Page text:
San Diego Union Tribune

March 15, 2004

Study blaming Navy ships for asbestos deaths


WASHINGTON San Diego County has had the eighth-highest number of asbestos-related deaths in the country, according to a new report by an environmental group.

The report, which ranks Los Angeles County as No. 1 in asbestos-linked deaths nationally, comes at a time when President Bush is trying to rein in lawsuits that seek huge damage awards for asbestos-related diseases.

Analysts at the Environmental Working Group, which released the study earlier this month, primarily blame old Navy ships for the high number of deaths in San Diego. San Diego has a number of private shipyards that modify, maintain and repair Navy ships.

Fred Lash, a spokesman for the Naval Sea Systems Command, said the command is "developing the appropriate responses" to the study.

Asbestos is a fibrous material used as insulation and fireproofing. Older vessels owned by the Navy and the Maritime Administration used large amounts of asbestos, primarily for insulation. When inhaled, asbestos fibers can cause breathing problems, including asbestosis, which causes the lungs to harden, and mesothelioma, a fatal cancer of the lung lining.

The Asbestos Alliance, which represents the industry, called the report "inaccurate and misleading," and noted that it was paid for in part by the Association of Trial Lawyers of America, which is battling efforts in Congress to limit class-action lawsuits by asbestos victims.

From 1979 to 2001, there were as many as 526 deaths in San Diego County related to asbestos, reported the group, whose data comes from death certificates filed with the National Center for Health Statistics at the federal Centers for Disease Control and Prevention. In Los Angeles County, there were as many as 1,227 such deaths.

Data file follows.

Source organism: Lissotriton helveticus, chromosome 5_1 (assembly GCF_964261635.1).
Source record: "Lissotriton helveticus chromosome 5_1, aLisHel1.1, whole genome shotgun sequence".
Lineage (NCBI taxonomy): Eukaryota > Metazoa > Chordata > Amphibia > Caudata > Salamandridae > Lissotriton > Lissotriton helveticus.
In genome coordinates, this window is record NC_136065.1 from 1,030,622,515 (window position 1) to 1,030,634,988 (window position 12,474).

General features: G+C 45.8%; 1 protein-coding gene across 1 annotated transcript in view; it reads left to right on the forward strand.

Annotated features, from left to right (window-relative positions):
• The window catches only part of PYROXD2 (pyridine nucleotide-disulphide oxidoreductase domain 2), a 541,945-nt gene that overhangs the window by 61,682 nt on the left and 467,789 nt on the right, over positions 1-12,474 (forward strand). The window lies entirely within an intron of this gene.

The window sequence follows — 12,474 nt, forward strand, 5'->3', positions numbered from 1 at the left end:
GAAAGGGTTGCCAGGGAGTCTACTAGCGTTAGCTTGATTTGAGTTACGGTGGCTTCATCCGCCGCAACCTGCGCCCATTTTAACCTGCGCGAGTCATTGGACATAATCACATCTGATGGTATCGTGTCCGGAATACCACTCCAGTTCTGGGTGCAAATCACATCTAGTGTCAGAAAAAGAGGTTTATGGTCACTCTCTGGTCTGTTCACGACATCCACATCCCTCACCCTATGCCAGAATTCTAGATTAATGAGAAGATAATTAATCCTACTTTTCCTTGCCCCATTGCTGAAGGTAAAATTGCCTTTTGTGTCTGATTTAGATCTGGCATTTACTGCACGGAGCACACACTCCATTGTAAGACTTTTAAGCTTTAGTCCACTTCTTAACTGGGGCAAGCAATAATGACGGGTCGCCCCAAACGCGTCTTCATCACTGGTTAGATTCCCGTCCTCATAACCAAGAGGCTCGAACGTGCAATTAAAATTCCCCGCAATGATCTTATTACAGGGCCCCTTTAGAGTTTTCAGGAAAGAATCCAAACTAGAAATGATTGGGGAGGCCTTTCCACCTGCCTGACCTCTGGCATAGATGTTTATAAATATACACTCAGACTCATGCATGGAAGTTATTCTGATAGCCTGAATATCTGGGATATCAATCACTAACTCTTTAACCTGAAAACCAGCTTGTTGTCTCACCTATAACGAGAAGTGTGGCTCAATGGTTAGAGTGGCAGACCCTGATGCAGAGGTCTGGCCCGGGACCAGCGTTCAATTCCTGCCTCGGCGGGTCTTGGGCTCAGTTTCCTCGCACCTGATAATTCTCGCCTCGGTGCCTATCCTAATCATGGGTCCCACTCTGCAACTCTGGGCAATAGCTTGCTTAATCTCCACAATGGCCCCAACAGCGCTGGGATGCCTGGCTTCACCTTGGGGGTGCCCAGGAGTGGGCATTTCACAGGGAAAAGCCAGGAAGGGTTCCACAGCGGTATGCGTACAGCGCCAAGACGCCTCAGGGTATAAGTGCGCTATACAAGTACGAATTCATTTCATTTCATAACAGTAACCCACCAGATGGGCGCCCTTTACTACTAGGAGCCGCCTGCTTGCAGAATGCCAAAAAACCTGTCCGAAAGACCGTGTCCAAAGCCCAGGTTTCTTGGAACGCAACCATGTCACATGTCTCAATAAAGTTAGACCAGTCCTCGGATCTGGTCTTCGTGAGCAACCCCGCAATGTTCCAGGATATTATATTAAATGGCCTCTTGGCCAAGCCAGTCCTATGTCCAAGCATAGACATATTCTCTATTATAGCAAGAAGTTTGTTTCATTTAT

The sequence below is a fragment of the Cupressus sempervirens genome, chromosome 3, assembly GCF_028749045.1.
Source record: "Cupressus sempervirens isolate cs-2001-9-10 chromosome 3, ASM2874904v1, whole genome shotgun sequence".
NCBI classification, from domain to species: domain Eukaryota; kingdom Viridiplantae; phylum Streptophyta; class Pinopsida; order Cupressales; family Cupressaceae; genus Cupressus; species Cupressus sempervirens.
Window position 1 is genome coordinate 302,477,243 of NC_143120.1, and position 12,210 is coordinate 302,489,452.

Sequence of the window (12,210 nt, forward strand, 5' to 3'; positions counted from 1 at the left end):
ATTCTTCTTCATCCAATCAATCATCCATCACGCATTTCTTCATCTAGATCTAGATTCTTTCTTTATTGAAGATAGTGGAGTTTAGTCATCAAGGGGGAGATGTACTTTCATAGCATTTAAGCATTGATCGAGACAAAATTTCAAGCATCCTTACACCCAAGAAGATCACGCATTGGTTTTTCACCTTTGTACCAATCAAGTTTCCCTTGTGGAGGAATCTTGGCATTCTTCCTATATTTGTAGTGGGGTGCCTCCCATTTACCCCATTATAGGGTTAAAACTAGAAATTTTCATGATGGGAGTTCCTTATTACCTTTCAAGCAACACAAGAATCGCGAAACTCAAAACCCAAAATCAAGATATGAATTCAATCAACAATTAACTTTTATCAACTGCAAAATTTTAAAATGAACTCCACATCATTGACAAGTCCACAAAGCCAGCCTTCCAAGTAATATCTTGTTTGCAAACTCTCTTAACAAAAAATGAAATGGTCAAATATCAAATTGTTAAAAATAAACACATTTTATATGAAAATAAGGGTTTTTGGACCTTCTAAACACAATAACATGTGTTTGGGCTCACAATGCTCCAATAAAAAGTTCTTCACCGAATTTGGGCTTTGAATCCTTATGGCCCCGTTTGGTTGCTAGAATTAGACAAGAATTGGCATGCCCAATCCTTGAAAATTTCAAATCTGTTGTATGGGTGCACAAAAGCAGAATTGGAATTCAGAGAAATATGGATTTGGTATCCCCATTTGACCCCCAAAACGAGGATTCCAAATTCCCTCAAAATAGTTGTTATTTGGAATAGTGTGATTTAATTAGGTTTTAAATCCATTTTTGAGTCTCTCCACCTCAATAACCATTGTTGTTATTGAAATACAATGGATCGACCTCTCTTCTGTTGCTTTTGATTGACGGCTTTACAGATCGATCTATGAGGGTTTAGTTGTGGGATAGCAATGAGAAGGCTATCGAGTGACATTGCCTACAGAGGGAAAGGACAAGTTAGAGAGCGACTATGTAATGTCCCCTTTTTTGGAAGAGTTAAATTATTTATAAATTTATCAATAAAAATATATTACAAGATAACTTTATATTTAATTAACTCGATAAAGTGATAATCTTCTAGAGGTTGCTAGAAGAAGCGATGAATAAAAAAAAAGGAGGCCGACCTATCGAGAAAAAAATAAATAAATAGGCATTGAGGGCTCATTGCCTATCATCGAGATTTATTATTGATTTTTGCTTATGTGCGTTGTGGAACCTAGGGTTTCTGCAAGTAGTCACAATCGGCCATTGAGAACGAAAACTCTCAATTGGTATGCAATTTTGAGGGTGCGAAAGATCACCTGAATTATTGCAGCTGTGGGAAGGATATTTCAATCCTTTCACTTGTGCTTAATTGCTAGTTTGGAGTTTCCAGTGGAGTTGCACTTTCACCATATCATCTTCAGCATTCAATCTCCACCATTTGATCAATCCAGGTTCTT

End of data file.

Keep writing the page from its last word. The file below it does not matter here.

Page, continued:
While it is impossible to say how all the victims were exposed to asbestos, a group spokesman said the likely culprits in Southern California were Navy shipyards and Los Angeles manufacturing plants that made insulation out of asbestos materials.

In 1986, the San Diego County Hazardous Waste Management Plan Project found that Southwest Marine shipyard, which maintains and repairs Navy ships, was among the area's top sources of hazardous waste, which primarily included oily water, oil and asbestos.

Also in the 1980s, labor unions complained that working conditions at San Diego's National Steel & Shipbuilding Co. were made hazardous by the presence of asbestos. A team of federal safety inspectors declined to investigate the claim.

Last year, a federal court ordered W.R. Grace & Co. to pay $55 million to clean its contaminated former vermiculite plant near Libby, Mont., which produced asbestos that was shipped to manufacturing plants across the country, including Los Angeles. Federal testing showed that thousands of people in Libby had clinical signs of asbestos diseases.

Though widespread use of asbestos has waned as the public learned of its hazards, it is still used in some products, such as car brakes, blow dryers and roof sealants. Vermiculite insulation still exists in about 35 million homes, said Sen. Patty Murray, a Washington Democrat who has tried to ban all asbestos manufacturing in the country.

The U.S. Chamber of Commerce says almost 60 U.S. companies have filed for bankruptcy because of asbestos claims, putting 60,000 people out of work. The American Bar Association says many asbestos-related lawsuits are brought by people who may have been exposed to asbestos, but do not yet have asbestos-related cancer and are not medically impaired.

"If that weren't bad enough, these closings (of companies) have caused a devastating trickle-down impact on towns and businesses all across America," chamber President Thomas Donohue said. "This is one more reason why Congress must act quickly to fix this problem."

Legislation by Sen. Orrin Hatch, R-Utah, would create a $108 billion-plus government trust fund fed by insurance companies and companies that produced and used asbestos to which victims could apply for relief instead of suing. Larger companies would save billions by avoiding future lawsuits. Among the companies that would benefit from Hatch's plan is Halliburton, the oil-services company of which Vice President Dick Cheney was once chairman.

Critics say that under the plan, victims would not get what they need to pay medical bills and provide for their families while they are unable to work.